> open up 8H.
>
> One other aspect is that a 'dead' studio provides a blank acoustical slate,
> on which you can apply whatever effects you have to create whatever sound
> you're looking for (Electric Lady?). That might be the idea, anyway, though
> it's clear in retrospect that it was the studios that had a sound of their
> own that are best remembered and most successful for acoustic music (30th
> Street). Page's tales of recording Bonham in a big room just one example.
> OTOH, the sound of 70s art-pop is intimate; Joni Mitchell, The Eagles, etc,
> etc. Big-ambience ala Tony Bennett sounded old-fashioned.
>
> -----Original Message-----
> From: Association for Recorded Sound Discussion List
> [mailto:[log in to unmask]] On Behalf Of Tom Fine
> Sent: Thursday, September 18, 2014 3:32 PM
> To: [log in to unmask]
> Subject: Re: [ARSCLIST] recording booths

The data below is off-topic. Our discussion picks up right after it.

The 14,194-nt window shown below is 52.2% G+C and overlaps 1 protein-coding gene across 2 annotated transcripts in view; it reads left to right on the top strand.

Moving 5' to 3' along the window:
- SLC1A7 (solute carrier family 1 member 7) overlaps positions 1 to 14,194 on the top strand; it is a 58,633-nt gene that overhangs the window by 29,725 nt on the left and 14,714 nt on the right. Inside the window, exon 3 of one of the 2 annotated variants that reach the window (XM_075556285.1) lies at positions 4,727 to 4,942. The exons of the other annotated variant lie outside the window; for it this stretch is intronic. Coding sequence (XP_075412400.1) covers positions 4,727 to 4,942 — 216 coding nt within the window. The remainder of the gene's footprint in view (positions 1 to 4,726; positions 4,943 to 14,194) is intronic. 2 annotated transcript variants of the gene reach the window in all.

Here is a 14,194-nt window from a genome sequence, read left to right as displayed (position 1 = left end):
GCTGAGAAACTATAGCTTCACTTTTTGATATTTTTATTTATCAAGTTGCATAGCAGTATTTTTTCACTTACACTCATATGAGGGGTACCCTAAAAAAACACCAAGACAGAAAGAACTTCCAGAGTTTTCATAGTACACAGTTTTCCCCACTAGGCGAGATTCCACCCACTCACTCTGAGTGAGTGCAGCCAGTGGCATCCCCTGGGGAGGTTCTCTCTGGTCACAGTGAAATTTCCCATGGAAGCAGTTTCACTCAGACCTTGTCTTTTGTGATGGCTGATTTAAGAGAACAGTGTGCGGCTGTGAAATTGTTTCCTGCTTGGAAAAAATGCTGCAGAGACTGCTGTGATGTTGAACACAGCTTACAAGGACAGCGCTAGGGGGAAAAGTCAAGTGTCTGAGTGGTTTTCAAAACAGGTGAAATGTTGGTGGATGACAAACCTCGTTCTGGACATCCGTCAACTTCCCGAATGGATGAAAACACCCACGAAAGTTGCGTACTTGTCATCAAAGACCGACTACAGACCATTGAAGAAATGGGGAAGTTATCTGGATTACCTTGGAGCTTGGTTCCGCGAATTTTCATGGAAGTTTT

>
> Another wrinkle on this involves the legendary Robert Johnson recordings.
> The booklet notes in the newest remastering includes discussion of exactly
> why Johnson wanted to record facing the corner walls of the hotel room.
> Speculation had been that he was "shy" or wanted to "hide" the tricks of his
> technique, but a new avenue of thought is that he understood the acoustics
> of the corner and used it to his advantage, enabling him to highlight
> certain guitar tones and picking techniques in service to his songs. The
> latest remasters include some very audible room acoustics, and there is a
> tonality very different from recordings made in highly damped studios. It's
> also worth noting, as a point of comparison, that the hotel rooms Johnson
> recorded in were probably bigger than the tiny booth-like studios Paramount
> used in Chicago and Wisconsin. Also bigger and definitely less deadened than
> Gennett's studio.
>
> One person who was very much against the industry norm of highly deadened
> recording spaces was John Hammond. He preferred lively room acoustics and a